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China Space

China's PandaX Project Looks For Dark Matter In the Heart of a Marble Mountain 62

Posted by timothy
from the In-hollow-halls-beneath-the-fells dept.
the_newsbeagle writes "Chinese engineers love their superlatives: Biggest dam, fastest train, etc etc. Now they've constructed the deepest underground dark matter detector beneath a mountain in Sichuan province. Such dark matter seekers have to be buried deep to shield them from cosmic rays, because that radiation would be picked up by the detector and could be confused for radiation generated by dark matter. Other dark matter detectors are similarly subterranean: LUX, in the United States, is at the bottom of an abandoned mine in South Dakota, and a European effort called XENON lies below the Gran Sasso mountain. The Chinese researchers hope their PandaX detector will finally reveal the much-hypothesized, never-seen dark matter particles known as WIMPs."
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China's PandaX Project Looks For Dark Matter In the Heart of a Marble Mountain

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  • by Almost-Retired (637760) on Saturday February 01, 2014 @10:37AM (#46128281)

    I know that the detector tank in the bottom of Homestake is lead shielded, but that lead is very old, no newly mined lead in it. It had to be at least 100 years old to even be considered for recycling into that shielding. I used to live in Rapid City in the '60's, even have a wife I still miss buried there, but in those years, Homestake, 50 miles away in Lead, SD was an actively producing gold mine. And environmental disaster as it struggled to remain profitable, it eventually had to close, and I am glad that another use has been found for its extended underground.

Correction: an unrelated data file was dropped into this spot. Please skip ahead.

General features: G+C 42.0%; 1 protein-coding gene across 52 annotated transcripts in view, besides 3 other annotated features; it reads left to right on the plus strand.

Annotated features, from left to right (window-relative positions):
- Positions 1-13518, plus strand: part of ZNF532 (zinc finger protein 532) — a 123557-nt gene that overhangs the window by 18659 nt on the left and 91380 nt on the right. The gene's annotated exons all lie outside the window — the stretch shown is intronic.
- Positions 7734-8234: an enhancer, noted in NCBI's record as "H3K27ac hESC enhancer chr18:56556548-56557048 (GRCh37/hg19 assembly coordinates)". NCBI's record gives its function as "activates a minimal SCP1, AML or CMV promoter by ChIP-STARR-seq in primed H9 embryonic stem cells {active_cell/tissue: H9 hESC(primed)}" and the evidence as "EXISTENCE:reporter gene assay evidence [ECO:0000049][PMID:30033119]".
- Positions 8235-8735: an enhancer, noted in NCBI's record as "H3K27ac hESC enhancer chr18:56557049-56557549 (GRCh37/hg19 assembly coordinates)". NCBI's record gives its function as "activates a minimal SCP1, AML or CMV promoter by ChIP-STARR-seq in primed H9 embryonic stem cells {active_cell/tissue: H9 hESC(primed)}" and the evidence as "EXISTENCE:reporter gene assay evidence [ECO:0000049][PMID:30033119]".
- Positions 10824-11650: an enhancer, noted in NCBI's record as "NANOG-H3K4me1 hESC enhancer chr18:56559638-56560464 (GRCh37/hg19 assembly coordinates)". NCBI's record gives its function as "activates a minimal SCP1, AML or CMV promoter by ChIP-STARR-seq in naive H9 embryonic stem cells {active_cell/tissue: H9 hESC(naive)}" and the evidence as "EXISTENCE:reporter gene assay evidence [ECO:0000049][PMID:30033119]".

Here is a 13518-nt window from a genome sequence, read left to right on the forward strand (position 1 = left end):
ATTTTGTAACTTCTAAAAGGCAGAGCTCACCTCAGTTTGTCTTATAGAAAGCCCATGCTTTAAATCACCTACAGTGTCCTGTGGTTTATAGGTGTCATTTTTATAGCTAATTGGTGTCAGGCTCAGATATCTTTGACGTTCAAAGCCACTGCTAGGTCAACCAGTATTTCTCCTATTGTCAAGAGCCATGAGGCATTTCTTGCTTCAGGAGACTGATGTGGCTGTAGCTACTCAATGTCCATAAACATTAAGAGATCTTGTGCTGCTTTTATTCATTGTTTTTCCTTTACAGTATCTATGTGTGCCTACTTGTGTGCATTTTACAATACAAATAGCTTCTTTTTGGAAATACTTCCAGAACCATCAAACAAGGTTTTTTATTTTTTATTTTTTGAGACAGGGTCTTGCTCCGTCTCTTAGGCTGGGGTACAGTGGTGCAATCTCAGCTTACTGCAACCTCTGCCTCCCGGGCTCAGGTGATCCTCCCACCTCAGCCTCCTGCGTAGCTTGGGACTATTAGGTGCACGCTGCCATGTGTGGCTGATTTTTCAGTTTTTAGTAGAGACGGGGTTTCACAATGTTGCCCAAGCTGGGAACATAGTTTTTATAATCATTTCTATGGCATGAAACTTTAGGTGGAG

The Lead/Deadwood area tried to survive on tourists, but I imagine much of that allure has faded after the state raided and closed the Pink Lady in the '70's, the countries oldest continuously operated whorehouse. The girls were clean, checked daily to keep them that way, and they contributed 5 to 7 million a year to the local charities. When they had the liquidation sale, somebody wanting a piece of history had to bid $50,000 just to get the front door. End of an era as it had been there, a fully functioning, locally respected member of the community for over 140 years. I felt a little sad at the passing of a legend.

    Cheers, Gene

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